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sitar

sitar (sĬtär´), fretted string instrument with a gourdlike body and a long neck, similar to the lute. It has from 3 to 7 gut strings, tuned in fourths or fifths (or both), and a lower course of 12 wire strings that vibrate sympathetically with the first set. It is played alone or in a small ensemble. Indigenous to the India subcontinent, the sitar was popularized in the West in the 1960s by the Indian virtuoso Ravi Shankar and is sometimes used in rock music.

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sitar

sitar. Indian long-necked lute, with 18 movable frets and wooden body. Orig. had 3 str., but 4 to 7 now common (5 melody and 2 drone if the latter). Nine to 13 or more sympathetic under-str. increase resonance. Played with plectrum worn on right forefinger or with finger-nails. Popularized outside India in 1950s by virtuosity of Ravi Shankar.

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sitar

si·tar / siˈtär/ • n. a large, long-necked Indian lute with movable frets, played with a wire pick. DERIVATIVES: si·tar·ist / -ist/ n.

sitar

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sitar

sitar Indian stringed musical instrument with a gourd-like body and long neck. It has three to seven strings, tuned in fourths or fifths, and a lower course of 12 strings.

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sitar

sitar •Qatar • Telstar • sitar • Ishtar • co-star •lodestar • sunstar • megastar •superstar • avatar • earthstar

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Sitar

SITAR

SITAR The sitar (Persian, setār, "three-string") is a long-necked lute popular in North Indian classical music and commonly constructed from a dried gourd base with a hollow wooden neck. The neck of the contemporary sitar has metal frets, which arch over the face of the neck and which are tied from the back so that a single piece of string (made of gut or nylon) loops over indents at the edges of the frets. The advantage of these tied frets is that a musician can move them to adjust the intonation of individual notes. Performers wear a thick piece of twisted wire (mizrāb) over the index finger of the right hand as a plectrum.

Sitars have metal wires. The principal melody string (bāj, or sometimes, gayakī) is steel and is set in the middle of the neck, leaving room for the performer to pull the string over the arched frets (sliding the pitch). The principal drone string (kharaj) sits adjacent to the bāj (and to the left if facing the instrument) and acts as a secondary melody string. Three or more drone strings ( jorī) sit next to the kharaj, one or two of which sometimes double as additional melody strings. The highest pitched drone strings (cikārī) lie to the far left of the neck and attach to pegs protruding from the side of the neck. Underneath these plucked strings, seven or more "sympathetic" strings (tarab), tuned to the notes of the rāga, vibrate "in sympathy" without being plucked. Like the sarod and the sārangī, the sympathetic strings extend from pegs in the side of the neck, up through holes in the face of the neck, and pass under the melody and drone strings. These tarab strings rest on a separate bridge that sits just in front of the higher-sitting platform bridge for the melody and drone strings. The bridges have the distinguishing characteristic of appearing to be flat, although their surfaces actually have a very slight curvature from which the strings gradually leave. This shape produces the instrument's characteristic emphasis on high partials as the very end of the string "buzzes" against the bone or wood platform.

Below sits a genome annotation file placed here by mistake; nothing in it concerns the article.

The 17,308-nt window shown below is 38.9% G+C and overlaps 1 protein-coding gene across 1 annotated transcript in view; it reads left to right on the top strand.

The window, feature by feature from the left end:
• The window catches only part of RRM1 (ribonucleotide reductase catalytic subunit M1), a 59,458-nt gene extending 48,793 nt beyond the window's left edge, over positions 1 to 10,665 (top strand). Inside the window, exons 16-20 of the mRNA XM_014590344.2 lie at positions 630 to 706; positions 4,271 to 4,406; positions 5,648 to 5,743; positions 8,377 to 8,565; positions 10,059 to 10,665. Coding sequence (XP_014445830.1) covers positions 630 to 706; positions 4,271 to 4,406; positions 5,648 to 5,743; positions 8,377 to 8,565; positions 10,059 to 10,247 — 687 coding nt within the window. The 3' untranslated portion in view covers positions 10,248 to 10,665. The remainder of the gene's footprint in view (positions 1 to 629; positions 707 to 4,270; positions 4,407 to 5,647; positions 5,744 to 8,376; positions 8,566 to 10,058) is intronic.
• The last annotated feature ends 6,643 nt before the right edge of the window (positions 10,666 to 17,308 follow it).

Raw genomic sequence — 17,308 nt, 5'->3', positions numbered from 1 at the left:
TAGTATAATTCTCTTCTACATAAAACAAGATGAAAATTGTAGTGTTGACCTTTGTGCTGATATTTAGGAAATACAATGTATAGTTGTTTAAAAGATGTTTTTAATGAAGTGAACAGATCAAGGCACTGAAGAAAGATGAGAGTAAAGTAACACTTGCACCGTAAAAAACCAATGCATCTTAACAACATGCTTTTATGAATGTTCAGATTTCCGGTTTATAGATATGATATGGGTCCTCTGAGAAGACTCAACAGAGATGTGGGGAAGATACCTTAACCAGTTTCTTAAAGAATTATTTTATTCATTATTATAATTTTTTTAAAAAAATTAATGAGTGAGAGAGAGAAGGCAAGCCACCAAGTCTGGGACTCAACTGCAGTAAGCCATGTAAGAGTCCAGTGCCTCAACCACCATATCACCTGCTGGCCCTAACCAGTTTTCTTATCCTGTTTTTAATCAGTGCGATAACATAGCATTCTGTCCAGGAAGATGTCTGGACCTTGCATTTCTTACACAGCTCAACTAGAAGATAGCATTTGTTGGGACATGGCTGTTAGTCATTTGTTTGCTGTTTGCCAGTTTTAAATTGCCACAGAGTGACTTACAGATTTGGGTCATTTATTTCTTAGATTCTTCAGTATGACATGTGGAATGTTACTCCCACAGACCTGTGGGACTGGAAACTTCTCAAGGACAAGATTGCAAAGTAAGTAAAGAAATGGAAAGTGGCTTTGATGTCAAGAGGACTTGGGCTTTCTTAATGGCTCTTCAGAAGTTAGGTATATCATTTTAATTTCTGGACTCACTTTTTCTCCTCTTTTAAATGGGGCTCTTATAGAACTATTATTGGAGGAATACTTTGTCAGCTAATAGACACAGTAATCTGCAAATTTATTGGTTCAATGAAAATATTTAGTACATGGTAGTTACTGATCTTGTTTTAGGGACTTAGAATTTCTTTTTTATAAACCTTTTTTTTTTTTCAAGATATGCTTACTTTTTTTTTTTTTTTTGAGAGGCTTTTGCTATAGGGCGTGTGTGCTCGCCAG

The two best-known sitar performers of the late twentieth century are Vilayat Khan and Ravi Shankar. Vilayat Khan prefers to play sitars with the lowest of the tarab strings slightly offset away from the other sympathetic strings. Ravi Shankar prefers a Bengali version of the sitar that features a string one octave lower than the kharaj.

The tuning of sitars similarly varies, with some aspects common to all sitars, and others peculiar to the playing tradition and to the particular rāga chosen for performance. The bāj (melody string) is set to the fourth () so that the tonic fret sits midway up the neck. This allows performers to approach the tonic () from both above and below. The kharaj (principal drone string) is always set to the tonic. The uppermost drone strings (cikārī) are also set to the tonic, with other strings set to the fifth or, in some cases the fourth or the fifth (or, sometimes, other notes), depending on the effect the sitarist is attempting to achieve.

The sitar first appears in references in the eighteenth century, and it appears to be related to a class of instruments that include the Persian setār, the central Asian tambur, and later regional variants such as the Kashmiri setār. Characteristics that distinguish the sitar are its lateral and frontal pegs, a gourd body, a nontapering neck, and a flat bridge.

Gordon Thompson

See alsoMusic ; Rāga ; Shankar, Ravi

BIBLIOGRAPHY

Miner, Allyn. Sitar and Sarod in the Eighteenth and Nineteenth Centuries. Delhi: Motilal Banarsidass, 1997.

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